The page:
With the changing weather patterns across Ireland, liver fluke is extending to previously ‘safe areas’. At the same time, the timings and levels of liver fluke challenge are becoming more variable.

With this in mind, relying on traditional, fixed-time treatments as the sole control strategy is unlikely to give the level of control required for current day production systems.

Failing to control liver fluke may have serious, negative consequences on the performance of your flock. Along with affecting the fertility and milk yield of ewes, liver fluke leads to reduced output and less income¹. Furthermore, the losses – in meat production terms – can be as high as 30% in sheep².

For effective liver fluke control, there are a number of tips that need to be considered.

1. Take the ‘whole farm’ approach

Given the nature of Irish farming, cattle and sheep often graze side by side. Therefore, if sheep are being treated for liver fluke, the cattle present on the farm may also need to be treated.

Failing to do so may see the reintroduction of liver fluke eggs back on to grazing swards to create a possible avenue for reinfection.

2. Reduce snail habitats wherever possible

Key to the spreading of liver fluke is the mud snail; it’s the intermediate host for liver fluke and it thrives in poached areas. Therefore, it’s important to reduce snail habitats wherever possible.

This can be achieved by maintaining existing ditches and drains, repairing leaky water troughs and by minimising poaching around water troughs and gateways.

3. Avoid high-risk grazing

Another key management practice to help reduce the animal’s exposure to liver fluke is to avoid high-risk grazing wherever possible.

Areas with snail habitats are high risk in late autumn and winter. Temporary or electric fencing can be used to restrict access to high-risk areas within fields during this time. If at all possible, you should avoid grazing these areas.

4. Know when the fluke challenge starts on your farm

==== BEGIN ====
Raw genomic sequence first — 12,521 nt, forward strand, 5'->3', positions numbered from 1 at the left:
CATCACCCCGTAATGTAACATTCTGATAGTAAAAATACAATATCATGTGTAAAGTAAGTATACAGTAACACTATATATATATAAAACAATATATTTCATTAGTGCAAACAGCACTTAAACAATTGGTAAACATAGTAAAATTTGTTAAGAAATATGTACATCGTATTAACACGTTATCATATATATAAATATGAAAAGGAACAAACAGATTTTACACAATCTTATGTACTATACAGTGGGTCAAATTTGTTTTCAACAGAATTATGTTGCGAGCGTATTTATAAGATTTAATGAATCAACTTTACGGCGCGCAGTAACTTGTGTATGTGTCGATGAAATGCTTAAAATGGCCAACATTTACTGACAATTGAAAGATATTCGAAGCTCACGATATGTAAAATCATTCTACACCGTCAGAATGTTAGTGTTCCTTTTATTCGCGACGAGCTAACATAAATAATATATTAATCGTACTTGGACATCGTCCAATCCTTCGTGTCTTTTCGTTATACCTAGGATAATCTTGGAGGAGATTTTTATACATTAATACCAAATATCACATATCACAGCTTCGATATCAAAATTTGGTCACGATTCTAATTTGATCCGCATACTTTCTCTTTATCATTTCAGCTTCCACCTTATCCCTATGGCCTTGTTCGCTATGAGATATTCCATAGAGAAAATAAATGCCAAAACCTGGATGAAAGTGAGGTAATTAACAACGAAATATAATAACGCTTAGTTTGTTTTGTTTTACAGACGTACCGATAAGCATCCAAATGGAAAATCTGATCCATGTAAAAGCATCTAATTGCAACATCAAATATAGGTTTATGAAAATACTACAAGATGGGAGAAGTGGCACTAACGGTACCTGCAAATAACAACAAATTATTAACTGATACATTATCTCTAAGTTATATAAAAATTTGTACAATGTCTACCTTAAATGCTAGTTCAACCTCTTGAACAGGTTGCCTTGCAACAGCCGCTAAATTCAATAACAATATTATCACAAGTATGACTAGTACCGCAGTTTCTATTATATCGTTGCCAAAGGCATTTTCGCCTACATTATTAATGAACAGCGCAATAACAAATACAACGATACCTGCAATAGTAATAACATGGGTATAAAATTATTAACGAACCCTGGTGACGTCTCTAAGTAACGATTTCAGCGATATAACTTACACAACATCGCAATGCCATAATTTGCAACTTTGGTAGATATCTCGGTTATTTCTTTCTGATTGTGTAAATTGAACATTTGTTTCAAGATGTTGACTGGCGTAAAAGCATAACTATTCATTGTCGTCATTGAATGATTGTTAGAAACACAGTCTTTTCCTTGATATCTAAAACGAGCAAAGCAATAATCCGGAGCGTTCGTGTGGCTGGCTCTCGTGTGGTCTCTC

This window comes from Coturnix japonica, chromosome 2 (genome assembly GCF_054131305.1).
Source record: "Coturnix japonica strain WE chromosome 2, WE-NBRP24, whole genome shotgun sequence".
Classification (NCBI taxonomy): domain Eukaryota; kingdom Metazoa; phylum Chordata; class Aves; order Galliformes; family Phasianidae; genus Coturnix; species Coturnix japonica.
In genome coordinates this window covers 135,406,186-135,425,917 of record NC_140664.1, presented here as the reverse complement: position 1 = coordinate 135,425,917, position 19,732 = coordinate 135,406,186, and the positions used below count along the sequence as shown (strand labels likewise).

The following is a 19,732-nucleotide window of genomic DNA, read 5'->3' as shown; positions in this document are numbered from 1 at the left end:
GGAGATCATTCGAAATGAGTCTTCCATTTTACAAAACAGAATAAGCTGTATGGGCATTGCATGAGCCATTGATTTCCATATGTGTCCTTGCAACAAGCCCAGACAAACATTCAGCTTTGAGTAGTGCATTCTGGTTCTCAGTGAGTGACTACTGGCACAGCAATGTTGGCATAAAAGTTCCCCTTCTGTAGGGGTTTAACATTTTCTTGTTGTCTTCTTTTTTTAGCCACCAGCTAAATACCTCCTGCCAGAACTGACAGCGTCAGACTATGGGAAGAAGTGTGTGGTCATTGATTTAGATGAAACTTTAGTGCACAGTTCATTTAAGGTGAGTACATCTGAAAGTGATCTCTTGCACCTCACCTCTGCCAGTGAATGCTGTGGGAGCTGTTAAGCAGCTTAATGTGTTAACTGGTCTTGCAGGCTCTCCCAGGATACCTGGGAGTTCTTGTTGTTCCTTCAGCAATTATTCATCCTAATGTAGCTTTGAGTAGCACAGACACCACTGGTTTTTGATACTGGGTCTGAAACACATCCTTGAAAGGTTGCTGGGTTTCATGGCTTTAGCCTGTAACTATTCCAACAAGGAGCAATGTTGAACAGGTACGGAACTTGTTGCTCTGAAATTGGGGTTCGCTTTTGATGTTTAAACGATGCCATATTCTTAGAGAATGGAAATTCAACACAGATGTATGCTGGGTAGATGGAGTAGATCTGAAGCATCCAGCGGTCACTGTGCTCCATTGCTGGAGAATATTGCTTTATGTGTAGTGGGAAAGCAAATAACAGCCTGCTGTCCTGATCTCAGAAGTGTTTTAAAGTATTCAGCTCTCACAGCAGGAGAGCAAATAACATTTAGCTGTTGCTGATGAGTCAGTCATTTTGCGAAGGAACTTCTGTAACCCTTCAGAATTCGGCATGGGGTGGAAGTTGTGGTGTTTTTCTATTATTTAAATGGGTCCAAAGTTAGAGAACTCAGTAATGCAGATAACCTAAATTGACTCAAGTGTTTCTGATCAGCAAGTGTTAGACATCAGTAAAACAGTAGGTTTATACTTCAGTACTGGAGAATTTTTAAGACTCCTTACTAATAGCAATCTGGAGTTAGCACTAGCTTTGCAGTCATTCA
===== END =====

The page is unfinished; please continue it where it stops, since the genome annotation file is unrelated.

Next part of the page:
Having an idea of when the fluke challenge starts on your farm can also help control liver fluke. However, this has become more variable with changing weather patterns.

In addition, there are huge differences between farms – and even fields on some farms – in the same year. By monitoring fluke forecasts and/or by taking samples from first-grazing season lambs can help detect the start of the fluke challenge on your farm.

5. Know the liver fluke stages

Another step to help control the parasite is by knowing what stage of liver fluke are likely to be present in the animals.

For instance, in the early season (autumn / early winter) you will mostly see early-immature and immature fluke.

In the mid-season (late winter / spring), you will see mostly immature and adult fluke as grazing animals pick up fewer fluke from pasture.

In the late season (late spring / summer), mostly adults are seen as all fluke present in the liver have had time to develop.

6. Know your dose

Once you have identified which stages are present, you must seek out the actives which kill the stages of fluke in the liver. For best practice, it’s important to ask your vet or responsibly trained person.

You should aim to use a different active for early, mid and late-season treatments. This is necessary to avoid over reliance on any single active and also to reduce the risk of developing resistance.

7. Quarantine treatments for incoming stock

If your flock is free from liver fluke – especially resistant liver fluke – it’s important that you don’t buy in stock carrying the parasite.

Therefore, it’s important to quarantine any incoming stock and to follow the sustainable control of parasites in sheep (SCOPS) guidelines.

8. Get the basics right

For effective control of liver fluke, it’s important to get the most of your medicines. For this to be achieved, you must know the weight of your animals (weigh them) and calibrate dosing equipment.

Adhering to this will help to make sure that every animal receives the correct dose for body weight.

9. Are your treatments working?

In addition, you should also endeavor to ensure that your treatments are working effectively, as you can’t see if some fluke have been left behind.

Through the use of coproantigen samples – two weeks after treatment – you will know if your treatments have been effective. Click here for more information on sustainable fluke control


  1. Teagasc Technical Updates on Sheep Production, February 2002, page 76;
  2. Animal Health Ireland, Parasite Control Leaflet Series. Volume 5, version 2, May 2013.